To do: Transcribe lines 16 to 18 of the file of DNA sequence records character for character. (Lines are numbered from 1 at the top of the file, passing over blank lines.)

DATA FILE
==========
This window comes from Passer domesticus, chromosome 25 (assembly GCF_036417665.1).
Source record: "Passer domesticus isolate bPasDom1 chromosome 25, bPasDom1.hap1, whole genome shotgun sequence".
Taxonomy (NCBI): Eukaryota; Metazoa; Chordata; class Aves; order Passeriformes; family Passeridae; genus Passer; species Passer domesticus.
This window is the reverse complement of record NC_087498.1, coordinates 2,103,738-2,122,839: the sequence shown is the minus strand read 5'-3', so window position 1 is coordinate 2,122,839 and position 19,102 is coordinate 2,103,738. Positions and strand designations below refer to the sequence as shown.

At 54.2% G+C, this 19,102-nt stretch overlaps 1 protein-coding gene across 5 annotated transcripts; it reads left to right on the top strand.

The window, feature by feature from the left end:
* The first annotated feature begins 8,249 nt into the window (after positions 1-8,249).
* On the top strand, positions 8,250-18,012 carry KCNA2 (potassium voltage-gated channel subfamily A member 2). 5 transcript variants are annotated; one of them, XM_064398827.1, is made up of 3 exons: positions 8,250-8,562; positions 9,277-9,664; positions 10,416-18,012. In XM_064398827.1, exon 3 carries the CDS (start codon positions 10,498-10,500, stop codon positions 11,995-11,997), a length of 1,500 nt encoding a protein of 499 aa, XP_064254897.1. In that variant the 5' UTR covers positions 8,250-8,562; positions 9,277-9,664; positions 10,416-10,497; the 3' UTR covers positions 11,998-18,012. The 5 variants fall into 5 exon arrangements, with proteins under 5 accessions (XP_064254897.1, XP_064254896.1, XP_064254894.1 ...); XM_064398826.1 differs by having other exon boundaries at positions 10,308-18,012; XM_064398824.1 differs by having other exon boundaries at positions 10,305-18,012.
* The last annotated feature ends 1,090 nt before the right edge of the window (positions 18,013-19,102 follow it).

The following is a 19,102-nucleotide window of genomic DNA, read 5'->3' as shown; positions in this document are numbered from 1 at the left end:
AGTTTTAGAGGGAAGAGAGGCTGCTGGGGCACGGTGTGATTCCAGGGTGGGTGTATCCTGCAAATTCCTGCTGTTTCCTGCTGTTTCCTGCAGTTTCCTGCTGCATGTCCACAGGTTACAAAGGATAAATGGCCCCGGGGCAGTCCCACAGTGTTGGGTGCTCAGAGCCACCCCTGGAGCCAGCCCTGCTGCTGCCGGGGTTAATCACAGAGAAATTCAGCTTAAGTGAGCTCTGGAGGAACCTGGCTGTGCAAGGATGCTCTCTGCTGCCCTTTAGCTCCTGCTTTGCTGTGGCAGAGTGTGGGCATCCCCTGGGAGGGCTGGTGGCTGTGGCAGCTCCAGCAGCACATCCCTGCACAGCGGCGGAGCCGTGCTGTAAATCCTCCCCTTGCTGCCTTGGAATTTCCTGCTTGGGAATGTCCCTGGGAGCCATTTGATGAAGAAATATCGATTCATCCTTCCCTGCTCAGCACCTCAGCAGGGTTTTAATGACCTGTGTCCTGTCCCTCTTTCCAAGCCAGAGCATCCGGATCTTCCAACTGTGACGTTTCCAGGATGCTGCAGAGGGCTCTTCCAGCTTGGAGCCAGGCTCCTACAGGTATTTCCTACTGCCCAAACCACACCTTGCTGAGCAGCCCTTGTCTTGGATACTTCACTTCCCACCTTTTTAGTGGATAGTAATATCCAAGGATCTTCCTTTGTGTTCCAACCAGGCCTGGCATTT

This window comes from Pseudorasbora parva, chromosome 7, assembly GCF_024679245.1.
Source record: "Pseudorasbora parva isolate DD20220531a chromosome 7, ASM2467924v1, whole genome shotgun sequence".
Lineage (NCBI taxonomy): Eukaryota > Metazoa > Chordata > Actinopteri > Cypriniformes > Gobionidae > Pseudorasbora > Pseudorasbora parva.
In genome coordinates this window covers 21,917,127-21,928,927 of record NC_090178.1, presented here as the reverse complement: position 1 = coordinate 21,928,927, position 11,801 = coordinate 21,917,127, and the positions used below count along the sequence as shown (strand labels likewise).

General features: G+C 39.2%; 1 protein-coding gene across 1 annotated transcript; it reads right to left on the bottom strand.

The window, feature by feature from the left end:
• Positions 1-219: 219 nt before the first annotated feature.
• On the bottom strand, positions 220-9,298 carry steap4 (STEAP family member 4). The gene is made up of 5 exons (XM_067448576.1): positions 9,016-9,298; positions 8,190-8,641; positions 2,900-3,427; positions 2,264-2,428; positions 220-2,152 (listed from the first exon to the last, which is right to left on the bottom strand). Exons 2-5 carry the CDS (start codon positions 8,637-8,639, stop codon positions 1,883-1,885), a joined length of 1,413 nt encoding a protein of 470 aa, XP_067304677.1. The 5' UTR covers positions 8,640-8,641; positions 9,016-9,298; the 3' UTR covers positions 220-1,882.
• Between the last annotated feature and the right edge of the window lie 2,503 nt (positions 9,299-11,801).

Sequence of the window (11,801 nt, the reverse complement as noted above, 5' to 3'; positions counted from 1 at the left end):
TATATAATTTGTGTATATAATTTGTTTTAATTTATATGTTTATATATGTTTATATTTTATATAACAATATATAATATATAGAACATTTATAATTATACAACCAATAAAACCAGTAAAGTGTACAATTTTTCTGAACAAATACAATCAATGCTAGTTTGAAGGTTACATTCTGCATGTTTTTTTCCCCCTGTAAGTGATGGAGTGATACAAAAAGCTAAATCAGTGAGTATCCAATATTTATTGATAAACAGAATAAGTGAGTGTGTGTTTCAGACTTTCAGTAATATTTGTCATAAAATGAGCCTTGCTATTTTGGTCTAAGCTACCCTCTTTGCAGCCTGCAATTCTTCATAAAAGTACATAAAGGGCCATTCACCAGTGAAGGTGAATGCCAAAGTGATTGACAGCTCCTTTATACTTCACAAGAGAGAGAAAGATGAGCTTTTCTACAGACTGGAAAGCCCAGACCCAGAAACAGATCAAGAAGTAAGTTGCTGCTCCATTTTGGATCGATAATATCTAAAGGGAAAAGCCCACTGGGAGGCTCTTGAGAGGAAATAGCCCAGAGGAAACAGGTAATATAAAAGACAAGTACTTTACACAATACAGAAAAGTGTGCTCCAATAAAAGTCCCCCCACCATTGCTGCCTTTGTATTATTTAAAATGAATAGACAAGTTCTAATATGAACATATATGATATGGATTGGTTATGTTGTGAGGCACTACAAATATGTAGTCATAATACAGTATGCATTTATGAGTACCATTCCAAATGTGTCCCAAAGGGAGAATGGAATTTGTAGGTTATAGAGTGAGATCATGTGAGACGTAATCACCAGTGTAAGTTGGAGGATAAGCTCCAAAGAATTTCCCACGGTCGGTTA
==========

General features: G+C 39.2%; 1 protein-coding gene across 1 annotated transcript; it reads right to left on the bottom strand.

The window, feature by feature from the left end:
• Positions 1-219: 219 nt before the first annotated feature.